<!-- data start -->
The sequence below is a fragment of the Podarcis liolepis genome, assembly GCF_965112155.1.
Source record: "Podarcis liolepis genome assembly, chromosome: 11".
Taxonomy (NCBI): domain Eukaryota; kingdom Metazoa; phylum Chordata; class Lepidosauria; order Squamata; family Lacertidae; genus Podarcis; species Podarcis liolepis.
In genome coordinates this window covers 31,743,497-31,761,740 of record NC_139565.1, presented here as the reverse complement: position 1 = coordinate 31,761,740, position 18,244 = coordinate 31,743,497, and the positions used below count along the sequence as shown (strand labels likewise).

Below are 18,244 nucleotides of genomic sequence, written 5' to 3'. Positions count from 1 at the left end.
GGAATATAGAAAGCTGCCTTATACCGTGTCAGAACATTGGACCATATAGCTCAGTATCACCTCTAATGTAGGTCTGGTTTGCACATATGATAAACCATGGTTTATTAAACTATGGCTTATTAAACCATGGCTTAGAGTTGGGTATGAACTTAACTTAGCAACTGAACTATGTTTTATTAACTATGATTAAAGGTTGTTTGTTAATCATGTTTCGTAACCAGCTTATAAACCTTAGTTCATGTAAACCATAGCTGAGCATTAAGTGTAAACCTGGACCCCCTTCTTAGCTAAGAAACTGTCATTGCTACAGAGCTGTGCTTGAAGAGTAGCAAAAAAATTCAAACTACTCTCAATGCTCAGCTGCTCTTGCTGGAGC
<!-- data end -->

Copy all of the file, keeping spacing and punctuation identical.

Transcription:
The sequence below is a fragment of the Podarcis liolepis genome, assembly GCF_965112155.1.
Source record: "Podarcis liolepis genome assembly, chromosome: 11".
Taxonomy (NCBI): domain Eukaryota; kingdom Metazoa; phylum Chordata; class Lepidosauria; order Squamata; family Lacertidae; genus Podarcis; species Podarcis liolepis.
In genome coordinates this window covers 31,743,497-31,761,740 of record NC_139565.1, presented here as the reverse complement: position 1 = coordinate 31,761,740, position 18,244 = coordinate 31,743,497, and the positions used below count along the sequence as shown (strand labels likewise).

Below are 18,244 nucleotides of genomic sequence, written 5' to 3'. Positions count from 1 at the left end.
GGAATATAGAAAGCTGCCTTATACCGTGTCAGAACATTGGACCATATAGCTCAGTATCACCTCTAATGTAGGTCTGGTTTGCACATATGATAAACCATGGTTTATTAAACTATGGCTTATTAAACCATGGCTTAGAGTTGGGTATGAACTTAACTTAGCAACTGAACTATGTTTTATTAACTATGATTAAAGGTTGTTTGTTAATCATGTTTCGTAACCAGCTTATAAACCTTAGTTCATGTAAACCATAGCTGAGCATTAAGTGTAAACCTGGACCCCCTTCTTAGCTAAGAAACTGTCATTGCTACAGAGCTGTGCTTGAAGAGTAGCAAAAAAATTCAAACTACTCTCAATGCTCAGCTGCTCTTGCTGGAGC